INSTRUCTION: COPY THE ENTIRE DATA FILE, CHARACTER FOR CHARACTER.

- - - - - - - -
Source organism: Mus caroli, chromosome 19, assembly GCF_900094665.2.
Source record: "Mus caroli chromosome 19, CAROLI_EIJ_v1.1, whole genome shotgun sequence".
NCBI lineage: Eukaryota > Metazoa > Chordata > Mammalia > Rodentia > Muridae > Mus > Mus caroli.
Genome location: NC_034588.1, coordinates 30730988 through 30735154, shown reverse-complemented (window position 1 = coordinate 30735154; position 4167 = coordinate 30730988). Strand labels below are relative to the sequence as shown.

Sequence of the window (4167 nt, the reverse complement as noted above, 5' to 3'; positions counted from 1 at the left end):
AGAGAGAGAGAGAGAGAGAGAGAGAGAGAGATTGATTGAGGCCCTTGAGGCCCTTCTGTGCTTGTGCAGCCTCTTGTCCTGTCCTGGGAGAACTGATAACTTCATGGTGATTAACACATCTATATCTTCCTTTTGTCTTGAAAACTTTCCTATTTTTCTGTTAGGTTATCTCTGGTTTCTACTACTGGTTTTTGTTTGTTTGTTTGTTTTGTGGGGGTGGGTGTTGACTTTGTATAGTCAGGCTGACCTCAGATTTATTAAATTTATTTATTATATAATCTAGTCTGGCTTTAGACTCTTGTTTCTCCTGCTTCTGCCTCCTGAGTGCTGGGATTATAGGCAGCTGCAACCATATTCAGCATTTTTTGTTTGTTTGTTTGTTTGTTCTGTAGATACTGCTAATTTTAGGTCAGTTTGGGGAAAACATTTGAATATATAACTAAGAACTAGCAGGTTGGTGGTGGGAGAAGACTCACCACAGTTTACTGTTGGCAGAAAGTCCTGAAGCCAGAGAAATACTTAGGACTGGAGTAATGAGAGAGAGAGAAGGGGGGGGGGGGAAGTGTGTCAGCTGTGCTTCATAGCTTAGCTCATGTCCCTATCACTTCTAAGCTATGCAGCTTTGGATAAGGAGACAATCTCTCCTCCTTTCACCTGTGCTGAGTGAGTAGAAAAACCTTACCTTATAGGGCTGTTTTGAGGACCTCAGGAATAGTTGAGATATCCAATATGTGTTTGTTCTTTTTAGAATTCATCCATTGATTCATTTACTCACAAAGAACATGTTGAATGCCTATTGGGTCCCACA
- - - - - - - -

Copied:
Source organism: Mus caroli, chromosome 19, assembly GCF_900094665.2.
Source record: "Mus caroli chromosome 19, CAROLI_EIJ_v1.1, whole genome shotgun sequence".
NCBI lineage: Eukaryota > Metazoa > Chordata > Mammalia > Rodentia > Muridae > Mus > Mus caroli.
Genome location: NC_034588.1, coordinates 30730988 through 30735154, shown reverse-complemented (window position 1 = coordinate 30735154; position 4167 = coordinate 30730988). Strand labels below are relative to the sequence as shown.

Sequence of the window (4167 nt, the reverse complement as noted above, 5' to 3'; positions counted from 1 at the left end):
AGAGAGAGAGAGAGAGAGAGAGAGAGAGAGATTGATTGAGGCCCTTGAGGCCCTTCTGTGCTTGTGCAGCCTCTTGTCCTGTCCTGGGAGAACTGATAACTTCATGGTGATTAACACATCTATATCTTCCTTTTGTCTTGAAAACTTTCCTATTTTTCTGTTAGGTTATCTCTGGTTTCTACTACTGGTTTTTGTTTGTTTGTTTGTTTTGTGGGGGTGGGTGTTGACTTTGTATAGTCAGGCTGACCTCAGATTTATTAAATTTATTTATTATATAATCTAGTCTGGCTTTAGACTCTTGTTTCTCCTGCTTCTGCCTCCTGAGTGCTGGGATTATAGGCAGCTGCAACCATATTCAGCATTTTTTGTTTGTTTGTTTGTTTGTTCTGTAGATACTGCTAATTTTAGGTCAGTTTGGGGAAAACATTTGAATATATAACTAAGAACTAGCAGGTTGGTGGTGGGAGAAGACTCACCACAGTTTACTGTTGGCAGAAAGTCCTGAAGCCAGAGAAATACTTAGGACTGGAGTAATGAGAGAGAGAGAAGGGGGGGGGGGGAAGTGTGTCAGCTGTGCTTCATAGCTTAGCTCATGTCCCTATCACTTCTAAGCTATGCAGCTTTGGATAAGGAGACAATCTCTCCTCCTTTCACCTGTGCTGAGTGAGTAGAAAAACCTTACCTTATAGGGCTGTTTTGAGGACCTCAGGAATAGTTGAGATATCCAATATGTGTTTGTTCTTTTTAGAATTCATCCATTGATTCATTTACTCACAAAGAACATGTTGAATGCCTATTGGGTCCCACA